Staff from The Schenck School in Atlanta were highlighted in a series of videos that were made into an education program by Microsoft and Made by Dyslexia, a global nonprofit. A production assistant holds the slate clapper as Josh Clark, head of school, Hart Stuck, fifth grade teacher and Isoline Abels, second grade teacher prepare for a scene. COURTESY OF MICROSOFT

Atlanta’s Schenck School part of global effort to champion dyslexics

The Schenck School in Atlanta, the oldest school in the United States dedicated to educating students with dyslexia, recently joined a global movement challenging the age-old idea that people with dyslexia are flawed and need to be fixed.

The school has partnered with Microsoft and Made By Dyslexia, a global charity led by successful (and famous) dyslexics, to share their expertise through a series of videos aimed at parents and educators to help them recognize and support dyslexia.

“We want to be able to democratize the support and help teachers all around the world to be able to understand what dyslexia is, to understand the huge value of dyslexic thinking and the importance of identifying it and supporting it early,” said Kate Griggs, founder and CEO of Made by Dyslexia.

In recent years, educators and scientists who have studied the condition have said dyslexia is a difference in the brain that affects how it processes information. The global partnership, which also includes the Millfield School, the oldest school for dyslexics in the United Kingdom, has a goal to empower every person with dyslexia to reach their potential and they’ve created tools to help make this happen.

The videos have been turned into computer-based learning modules to raise awareness about dyslexia. The program was recently unveiled at the world’s largest education technology conference, BETTS, and is now part of the Microsoft Educator Platform available at no cost to educators, parents and students.

Dyslexia affects how language is heard, spoken, read and spelled and researchers believe it affects one in five individuals. Because it is genetic, multiple children in a family may be dyslexic learners.

The hour-long “class” provides insights into dyslexia. Staffers from the two schools talk about how to identify dyslexia, the importance of proper types of education for students with dyslexia and changing perceptions about the condition. Depending upon the level, many people have gone most of their lives without a diagnosis.

“Exposure to a program like this will help parents and educators to recognize red flags,” said Hart Stuck, a fifth grade teacher at The Schenck School who is also in the videos. “It empowers them to know what to look for and realize that there are ways to help their children and their students.”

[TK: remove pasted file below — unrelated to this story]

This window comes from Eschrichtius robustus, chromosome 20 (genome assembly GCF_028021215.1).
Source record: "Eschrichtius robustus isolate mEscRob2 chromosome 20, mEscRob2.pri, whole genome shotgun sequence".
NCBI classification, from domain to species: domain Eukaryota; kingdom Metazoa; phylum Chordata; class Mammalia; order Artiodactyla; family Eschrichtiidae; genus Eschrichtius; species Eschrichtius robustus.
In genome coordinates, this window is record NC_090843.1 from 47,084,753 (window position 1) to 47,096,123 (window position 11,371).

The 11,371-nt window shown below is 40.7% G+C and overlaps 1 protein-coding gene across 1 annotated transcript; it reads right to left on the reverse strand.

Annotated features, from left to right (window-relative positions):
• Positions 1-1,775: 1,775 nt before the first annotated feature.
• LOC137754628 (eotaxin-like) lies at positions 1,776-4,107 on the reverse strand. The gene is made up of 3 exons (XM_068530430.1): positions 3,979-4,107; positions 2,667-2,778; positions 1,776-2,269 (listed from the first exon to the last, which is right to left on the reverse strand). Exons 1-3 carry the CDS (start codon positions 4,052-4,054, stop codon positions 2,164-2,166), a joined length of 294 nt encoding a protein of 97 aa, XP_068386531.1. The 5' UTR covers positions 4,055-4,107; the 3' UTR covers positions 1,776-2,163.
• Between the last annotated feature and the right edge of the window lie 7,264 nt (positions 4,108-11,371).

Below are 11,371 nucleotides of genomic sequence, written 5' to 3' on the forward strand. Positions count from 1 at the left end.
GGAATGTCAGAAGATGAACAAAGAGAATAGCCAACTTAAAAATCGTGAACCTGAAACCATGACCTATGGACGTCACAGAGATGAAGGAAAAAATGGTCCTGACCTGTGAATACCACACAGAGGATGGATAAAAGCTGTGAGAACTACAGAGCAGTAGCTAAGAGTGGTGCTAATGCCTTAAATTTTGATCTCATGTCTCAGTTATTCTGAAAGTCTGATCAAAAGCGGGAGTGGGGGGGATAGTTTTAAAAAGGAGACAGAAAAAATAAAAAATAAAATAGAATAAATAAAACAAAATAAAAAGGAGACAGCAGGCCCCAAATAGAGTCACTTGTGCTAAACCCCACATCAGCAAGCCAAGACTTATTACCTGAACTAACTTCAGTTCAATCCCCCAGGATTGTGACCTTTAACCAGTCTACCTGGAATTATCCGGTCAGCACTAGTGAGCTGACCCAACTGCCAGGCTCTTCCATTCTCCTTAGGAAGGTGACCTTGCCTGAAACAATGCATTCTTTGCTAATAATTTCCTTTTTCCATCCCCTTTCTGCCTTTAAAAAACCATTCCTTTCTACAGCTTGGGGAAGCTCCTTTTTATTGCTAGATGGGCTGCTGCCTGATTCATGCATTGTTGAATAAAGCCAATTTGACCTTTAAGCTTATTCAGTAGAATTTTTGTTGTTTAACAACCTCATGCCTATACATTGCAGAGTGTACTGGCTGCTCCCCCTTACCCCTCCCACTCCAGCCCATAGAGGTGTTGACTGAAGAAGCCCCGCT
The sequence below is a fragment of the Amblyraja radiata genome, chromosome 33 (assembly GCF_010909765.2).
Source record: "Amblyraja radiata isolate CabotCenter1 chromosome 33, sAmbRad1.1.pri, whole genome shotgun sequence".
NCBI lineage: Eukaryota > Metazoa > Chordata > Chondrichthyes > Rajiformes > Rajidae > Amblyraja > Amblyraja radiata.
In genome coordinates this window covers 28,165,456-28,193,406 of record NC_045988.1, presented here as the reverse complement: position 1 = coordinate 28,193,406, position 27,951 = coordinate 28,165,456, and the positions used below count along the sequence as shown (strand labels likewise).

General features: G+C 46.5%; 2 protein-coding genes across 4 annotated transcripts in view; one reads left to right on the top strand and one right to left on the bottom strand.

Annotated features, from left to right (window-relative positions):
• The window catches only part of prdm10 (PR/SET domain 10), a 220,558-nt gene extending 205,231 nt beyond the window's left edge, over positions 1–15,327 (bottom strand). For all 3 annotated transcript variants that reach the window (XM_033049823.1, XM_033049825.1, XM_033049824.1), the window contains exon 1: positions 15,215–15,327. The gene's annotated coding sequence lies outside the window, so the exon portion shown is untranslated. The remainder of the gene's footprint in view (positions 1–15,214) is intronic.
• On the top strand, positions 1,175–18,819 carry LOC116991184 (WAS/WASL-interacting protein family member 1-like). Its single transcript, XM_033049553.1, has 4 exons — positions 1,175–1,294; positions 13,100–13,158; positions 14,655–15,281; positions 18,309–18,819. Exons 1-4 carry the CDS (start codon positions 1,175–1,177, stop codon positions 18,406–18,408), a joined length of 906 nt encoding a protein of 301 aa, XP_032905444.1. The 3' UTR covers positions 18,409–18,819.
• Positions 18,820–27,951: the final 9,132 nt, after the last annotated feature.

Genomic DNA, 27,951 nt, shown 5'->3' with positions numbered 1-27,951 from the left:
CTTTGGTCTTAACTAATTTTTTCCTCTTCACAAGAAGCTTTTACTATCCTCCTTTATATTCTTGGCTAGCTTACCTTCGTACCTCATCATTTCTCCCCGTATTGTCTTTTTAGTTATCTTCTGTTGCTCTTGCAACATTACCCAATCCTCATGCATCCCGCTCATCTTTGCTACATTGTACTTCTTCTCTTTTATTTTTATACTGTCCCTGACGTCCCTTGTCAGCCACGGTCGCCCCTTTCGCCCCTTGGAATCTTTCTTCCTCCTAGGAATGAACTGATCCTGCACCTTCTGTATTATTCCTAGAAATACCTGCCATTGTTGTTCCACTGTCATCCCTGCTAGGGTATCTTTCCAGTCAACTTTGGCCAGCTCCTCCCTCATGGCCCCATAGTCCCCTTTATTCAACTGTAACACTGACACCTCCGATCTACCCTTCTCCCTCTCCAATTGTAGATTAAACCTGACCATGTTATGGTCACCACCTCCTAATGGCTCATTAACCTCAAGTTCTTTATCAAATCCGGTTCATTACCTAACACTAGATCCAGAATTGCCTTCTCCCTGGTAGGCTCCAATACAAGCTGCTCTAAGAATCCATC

The issue is so prevalent that the Georgia Legislature has a bill proposed to provide funding to test all children in pre-k through second grade.

International celebrities such as Orlando Bloom and Keira Knightley, as well as billionaire entrepreneur Richard Branson provide role models in the videos. They want to show that dyslexics can do anything, they just need the proper training.

“It’s kind of our super power,” said Bloom.

It also shows there are strengths as well as challenges in dyslexic brain functions.

Modules with titles such as “Dyslexic thinking skills” and “Dyslexic advantage” are crafted to reveal that people with dyslexia can be highly creative, good problem-solvers, three-dimensional thinkers, innovators, and influencers—all valuable skills.

“Some of the greatest inventions and breakthroughs in our history have come from a dyslexic mind’s refusal to accept the status quo,”said Josh Clark, head of school for the The Schenck School, which was founded by David Schenck in the 1960s as a tutoring program for students with reading challenges.

The lessons are so straight-forward, you don’t have to be an educator to grasp the concepts.

“It’s quick and user-friendly and the longest video is maybe 10 minutes,” said Clark. “Each one builds off each other so that it makes sense.”

While reading, writing, and spelling can prove to be difficult for people with dyslexia, they are often fantastic storytellers and display strong verbal reasoning skills. When it is appropriate, students with dyslexia benefit from showing their learning in ways that capitalize on their strengths. Sometimes, an accommodation such as extra time or a different setting, can assist students in showing their learning.

That’s why the last modules on identification and classroom inclusion are so critical.

Marissa Greider has a fourth grade child at The Schenck School and she said she wished the Microsoft program had been around years ago. She said her child went from bright, curious and inquisitive to dreading school.

“It was heartbreaking to watch my daughter as she struggled with her homework in kindergarten,” she said. “These videos are great resources for parents as they help identify red flags and offer tips to support the dyslexic learner. Equally as important, these videos help show children they are not alone and have tremendous innate potential by sharing the perspective of other very successful dyslexics.”

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